Central American leaders on solving child migrant crisis: We can't do it alone

The presidents of El Salvador, Guatemala, and Honduras meet with President Obama and Vice President Biden on Friday, and two of them discussed the child migrant crisis ahead of time on Thursday.

By , Staff writer

  • close
    House Democratic leader Nancy Pelosi (D) of California (c.) meets with Guatemalan President Otto Pérez Molina (r.) and Honduran President Juan Orlando Hernández on Capitol Hill in Washington on Thursday.
    View Caption

Americans got a preview Thursday of what will be on the minds of the presidents of El Salvador, Guatemala, and Honduras when they meet with President Obama and Vice President Biden at the White House on Friday. Most of the surge in the child migrant crisis comes from those countries.

Making the rounds on Capitol Hill and at a think tank, two of the presidents – Otto Pérez Molina of Guatemala and Juan Orlando Hernández of Honduras – said they are working hard to resolve the crisis and its underlying causes. But they can’t do it alone.

“There needs to be an aggressive plan,” said Mr. Molina, speaking at the Center for Strategic and International Studies. The foreign minister for Honduras recently proposed a “mini Marshall Plan” for the region, referring to the US effort to rebuild Europe after World War II.

Recommended: Could you pass a US citizenship test? Find out.

“The problem is that both the Central Americans and the Americans are going to say they are doing everything they can. It’s not true in either case,” said Eric Hershberg, director of American University’s Center for Latin American and Latino Studies in Washington.

Both presidents pointed to regional cooperation efforts and reforms in their own countries to get at the root causes of the migrant crisis, which they identified as unprecedented levels of drug violence, a lack of economic opportunity, and poor living conditions.

Add to that the “ambiguities” in US immigration policies and the false promises spread by human traffickers, so-called coyotes, said Mr. Hernández, who stressed the need for humanitarian treatment of the children who make it to the United States.

Guatemela’s president cited his efforts at tax reform to raise revenues for public services, education reform, and the confiscation of arms used in the drug trade – arms that he noted come from the US.

The Honduran president cited the government's work to clean up corrupt judicial and security forces, the shutting of the immigration office because it was in cahoots with drug smugglers, and drug interdiction efforts at sea and in the air.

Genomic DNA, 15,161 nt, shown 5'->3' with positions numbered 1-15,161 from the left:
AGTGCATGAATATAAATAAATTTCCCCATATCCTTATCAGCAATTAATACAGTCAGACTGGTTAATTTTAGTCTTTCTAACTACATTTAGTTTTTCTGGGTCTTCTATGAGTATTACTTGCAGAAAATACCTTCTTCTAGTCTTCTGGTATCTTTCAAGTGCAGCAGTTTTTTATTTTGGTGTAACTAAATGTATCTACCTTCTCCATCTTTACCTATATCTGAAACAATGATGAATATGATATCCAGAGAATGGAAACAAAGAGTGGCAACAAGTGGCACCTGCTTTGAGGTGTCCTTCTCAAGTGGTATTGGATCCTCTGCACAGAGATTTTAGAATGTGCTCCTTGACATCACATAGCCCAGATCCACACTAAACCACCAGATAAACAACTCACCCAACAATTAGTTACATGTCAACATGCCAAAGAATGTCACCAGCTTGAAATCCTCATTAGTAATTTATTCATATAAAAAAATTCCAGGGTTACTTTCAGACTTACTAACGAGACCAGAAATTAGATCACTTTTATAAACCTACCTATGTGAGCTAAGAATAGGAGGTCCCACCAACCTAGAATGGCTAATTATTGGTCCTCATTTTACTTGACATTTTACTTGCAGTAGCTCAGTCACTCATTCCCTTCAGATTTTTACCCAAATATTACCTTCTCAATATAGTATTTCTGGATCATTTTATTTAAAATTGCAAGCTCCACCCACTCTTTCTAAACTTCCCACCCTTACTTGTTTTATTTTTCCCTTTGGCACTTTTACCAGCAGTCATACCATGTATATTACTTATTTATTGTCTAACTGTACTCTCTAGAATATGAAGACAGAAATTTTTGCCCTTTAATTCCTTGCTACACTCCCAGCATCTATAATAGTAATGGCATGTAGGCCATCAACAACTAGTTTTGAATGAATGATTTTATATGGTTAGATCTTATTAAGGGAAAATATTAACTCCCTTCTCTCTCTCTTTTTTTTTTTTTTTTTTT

But, he said, his country is “simply overwhelmed” by the drug violence. Indeed, Honduras has the highest murder rate in the world. It stems, he said, from the “successful” US efforts to help Mexico and Colombia fight the drug lords – who were then pushed to Central America. Today’s child migrants, he said, are coming from the most violent municipalities in Honduras.

Both men sharply criticized the US program to help support better security in the region – the Central American Regional Security Initiative, or CARSI. Molina said it raised expectations and then failed in commitment. Hernández called it “almost a farce.”

That’s right, Professor Hershberg says. “The Americans have not been willing to systematically rethink CARSI,” he said. Washington has no credible plan for long-term economic development of the region and is “obsessively security-focused.” But he also faulted both Central American countries for falling far short in their reform efforts, Honduras more than Guatemala, while praising El Salvador.

“The Americans should push very hard for action on reform and cleaning up of security and judicial institutions in all three countries,” Hershberg said, explaining that, to date, the pressure has been coming from embassies, while it ought to come from the Oval Office.

But he also cited a lack of US resources as a problem. Congress is not in a spending mood, and pressure without a promise of help and actual resources doesn’t work very well. As Simon Henshaw, the principal deputy assistant US secretary of State for population, refugees, and migration, told Reuters, the international and regional development banks will have to play a larger role.

Share this story:
 
 
Make a Difference
Inspired? Here are some ways to make a difference on this issue.
Follow Stories Like This
Get the Monitor stories you care about delivered to your inbox.
 

We want to hear, did we miss an angle we should have covered? Should we come back to this topic? Or just give us a rating for this story. We want to hear from you.

Loading...

Loading...

Loading...